President Donald Trump’s planned rollback of financial rules could undermine years of trans-Atlantic negotiations and threaten U.S. firms’ access to European Union capital markets, according to the bloc’s financial-services policy chief.
Valdis Dombrovskis, a vice president of the European Commission, said on Februrary 28 that the EU would look at the “practical outcomes” of Trump’s review of financial rules. If major changes are made, that would force the bloc to reassess the strength of U.S. market oversight and possibly reconsider so-called equivalence decisions that grant privileged market access.
Companies like Chicago-based CME Group Inc., one of the world’s largest clearinghouses for derivatives, rely on such equivalence determinations to conduct business with clients in Europe.
“Decisions on equivalence are based on the assumption that rules in a third-country jurisdiction are achieving the same regulatory or supervisory outcomes as EU rules,” Dombrovskis told lawmakers in Brussels. “If this changes, it also makes us look anew at our equivalence decisions.”
The comments are one of the strongest signs that Trump’s deregulatory push could have global implications and throw into question efforts since the 2008 crisis to coordinate market oversight around the world. Regulators have spent most of the last decade imposing tougher rules on banks, attempting to limit the potential for firms to exploit differences between jurisdictions.
Regulators have also struggled to align rules, however, taking years in some cases to agree on the strength of each other’s rules. It took about four years of difficult negotiations for the EU and the Commodity Futures Trading Commission to come to an agreement on equivalence between their clearinghouse regulations for derivatives.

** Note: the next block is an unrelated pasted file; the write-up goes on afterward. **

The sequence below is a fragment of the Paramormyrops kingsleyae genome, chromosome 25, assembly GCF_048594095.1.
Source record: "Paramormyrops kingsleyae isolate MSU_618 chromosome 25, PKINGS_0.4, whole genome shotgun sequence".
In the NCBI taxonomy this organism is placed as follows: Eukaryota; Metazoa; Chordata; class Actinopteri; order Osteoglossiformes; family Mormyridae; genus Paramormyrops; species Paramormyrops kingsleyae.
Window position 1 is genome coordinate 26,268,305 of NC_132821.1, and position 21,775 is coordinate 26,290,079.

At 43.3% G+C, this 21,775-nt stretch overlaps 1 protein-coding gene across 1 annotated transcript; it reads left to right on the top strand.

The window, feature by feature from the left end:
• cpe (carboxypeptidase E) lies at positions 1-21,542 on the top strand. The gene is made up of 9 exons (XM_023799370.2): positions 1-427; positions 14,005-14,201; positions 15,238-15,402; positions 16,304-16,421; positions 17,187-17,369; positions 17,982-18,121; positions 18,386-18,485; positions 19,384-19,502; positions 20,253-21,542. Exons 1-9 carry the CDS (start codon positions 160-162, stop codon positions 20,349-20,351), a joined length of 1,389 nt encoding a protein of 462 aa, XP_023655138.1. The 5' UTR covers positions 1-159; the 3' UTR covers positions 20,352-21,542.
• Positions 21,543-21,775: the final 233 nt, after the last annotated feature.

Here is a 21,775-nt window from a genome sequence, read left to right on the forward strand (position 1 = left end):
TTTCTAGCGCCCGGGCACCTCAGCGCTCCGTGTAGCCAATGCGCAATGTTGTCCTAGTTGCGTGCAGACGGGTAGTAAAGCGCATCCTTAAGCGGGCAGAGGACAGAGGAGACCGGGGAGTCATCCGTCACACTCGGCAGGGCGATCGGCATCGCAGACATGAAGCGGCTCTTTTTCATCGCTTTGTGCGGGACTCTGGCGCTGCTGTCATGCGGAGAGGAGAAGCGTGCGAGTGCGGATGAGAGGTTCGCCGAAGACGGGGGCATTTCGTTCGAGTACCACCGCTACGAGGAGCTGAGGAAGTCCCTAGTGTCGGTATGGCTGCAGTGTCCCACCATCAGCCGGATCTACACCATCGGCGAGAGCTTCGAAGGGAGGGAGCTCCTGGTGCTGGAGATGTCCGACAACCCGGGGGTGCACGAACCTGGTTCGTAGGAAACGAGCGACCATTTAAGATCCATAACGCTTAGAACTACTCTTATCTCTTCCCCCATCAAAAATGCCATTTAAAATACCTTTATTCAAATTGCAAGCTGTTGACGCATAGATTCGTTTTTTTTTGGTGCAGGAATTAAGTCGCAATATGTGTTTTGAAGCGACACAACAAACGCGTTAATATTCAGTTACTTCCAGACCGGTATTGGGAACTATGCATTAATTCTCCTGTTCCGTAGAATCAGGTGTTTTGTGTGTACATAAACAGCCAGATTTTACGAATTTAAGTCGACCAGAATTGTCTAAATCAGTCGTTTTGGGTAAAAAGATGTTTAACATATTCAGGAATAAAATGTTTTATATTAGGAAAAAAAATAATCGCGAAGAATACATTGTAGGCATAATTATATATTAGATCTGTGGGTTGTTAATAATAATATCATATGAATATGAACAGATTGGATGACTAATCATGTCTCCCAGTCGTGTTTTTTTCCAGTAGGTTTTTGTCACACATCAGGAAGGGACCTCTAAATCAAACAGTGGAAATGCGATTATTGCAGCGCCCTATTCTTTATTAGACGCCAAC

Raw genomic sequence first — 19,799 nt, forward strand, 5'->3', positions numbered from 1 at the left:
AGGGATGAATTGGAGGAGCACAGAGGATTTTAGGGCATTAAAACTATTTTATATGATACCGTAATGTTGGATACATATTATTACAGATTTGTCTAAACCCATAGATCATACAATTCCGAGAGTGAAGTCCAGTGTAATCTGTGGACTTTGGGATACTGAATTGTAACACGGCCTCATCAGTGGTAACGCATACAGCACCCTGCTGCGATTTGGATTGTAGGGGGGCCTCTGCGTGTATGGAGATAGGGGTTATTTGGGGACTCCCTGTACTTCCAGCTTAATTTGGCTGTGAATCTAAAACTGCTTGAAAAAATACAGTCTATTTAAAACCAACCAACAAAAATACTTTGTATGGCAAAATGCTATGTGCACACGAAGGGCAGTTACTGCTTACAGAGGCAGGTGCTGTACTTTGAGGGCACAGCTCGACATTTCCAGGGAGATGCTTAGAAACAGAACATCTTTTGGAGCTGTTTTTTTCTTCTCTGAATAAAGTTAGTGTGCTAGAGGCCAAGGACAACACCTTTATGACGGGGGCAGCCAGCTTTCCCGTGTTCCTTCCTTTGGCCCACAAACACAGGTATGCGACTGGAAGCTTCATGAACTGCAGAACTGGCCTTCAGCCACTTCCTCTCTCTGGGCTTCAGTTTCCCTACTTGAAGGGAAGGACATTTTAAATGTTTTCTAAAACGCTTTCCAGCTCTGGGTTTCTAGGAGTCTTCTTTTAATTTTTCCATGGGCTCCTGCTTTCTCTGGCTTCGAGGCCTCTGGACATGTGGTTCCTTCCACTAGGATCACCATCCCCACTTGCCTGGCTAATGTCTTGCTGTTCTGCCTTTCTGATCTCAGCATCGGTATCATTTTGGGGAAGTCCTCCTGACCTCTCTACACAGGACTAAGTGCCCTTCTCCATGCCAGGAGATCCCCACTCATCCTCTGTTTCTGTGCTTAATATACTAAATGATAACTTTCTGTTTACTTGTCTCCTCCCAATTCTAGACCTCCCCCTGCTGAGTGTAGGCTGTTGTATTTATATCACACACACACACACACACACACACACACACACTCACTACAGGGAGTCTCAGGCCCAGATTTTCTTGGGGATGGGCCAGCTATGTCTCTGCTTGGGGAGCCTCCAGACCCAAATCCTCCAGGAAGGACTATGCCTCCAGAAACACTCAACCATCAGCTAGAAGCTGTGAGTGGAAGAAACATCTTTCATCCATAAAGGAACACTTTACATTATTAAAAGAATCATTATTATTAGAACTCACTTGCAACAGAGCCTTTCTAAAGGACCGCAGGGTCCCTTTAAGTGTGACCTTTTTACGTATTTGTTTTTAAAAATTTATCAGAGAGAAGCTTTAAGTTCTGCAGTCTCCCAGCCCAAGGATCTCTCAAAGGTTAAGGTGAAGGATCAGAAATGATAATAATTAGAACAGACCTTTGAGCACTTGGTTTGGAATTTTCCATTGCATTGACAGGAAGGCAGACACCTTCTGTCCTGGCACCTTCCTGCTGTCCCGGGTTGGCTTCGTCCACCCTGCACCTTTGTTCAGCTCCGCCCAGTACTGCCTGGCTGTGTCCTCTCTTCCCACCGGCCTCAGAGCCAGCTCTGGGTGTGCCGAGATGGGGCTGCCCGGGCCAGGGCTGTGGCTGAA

The EU and the Securities and Exchange Commission are still negotiating a separate equivalence decision for clearinghouses for stock options and other securities. EU banks’ trades at such clearinghouses would be hit with billions of dollars in additional costs unless the matter is resolved.
Europe’s equivalence decisions affect a wide array of business, including accounting standards, credit ratings, price benchmarks and even the logging industry. The commission is in the process of debating its process for granting equivalence determinations, which have taken on new importance also since Britain’s vote to leave the EU last year.
Since Trump’s inauguration, senior European regulators have cautioned the U.S. against easing regulations on the industry. Dombrovskis has joined European Central Bank President Mario Draghi and Bank of England Prudential Regulation Authority head Sam Woods this month in sounding alarm bells about such moves.
“The last thing we need at this point in time is a relaxation in regulation,” Draghi said on Feb. 6. “Frankly I don’t see any reason to relax the present regulatory stance which has produced a stronger banking and financial services industry than before the crisis.”
Erste Group Bank AG Chief Executive Officer Andreas Treichl said he expects U.S. and EU banking regulation to diverge under Trump.
“I don’t think Trump will fail; I believe that if he goes on like this, he will prevail” in rolling back financial regulation, Treichl said in Vienna on Tuesday. “I also believe that the EU won’t be moved by this until the consequences are so dramatic that they have no choice but to react.”
By Silla Brush and Alexander Weber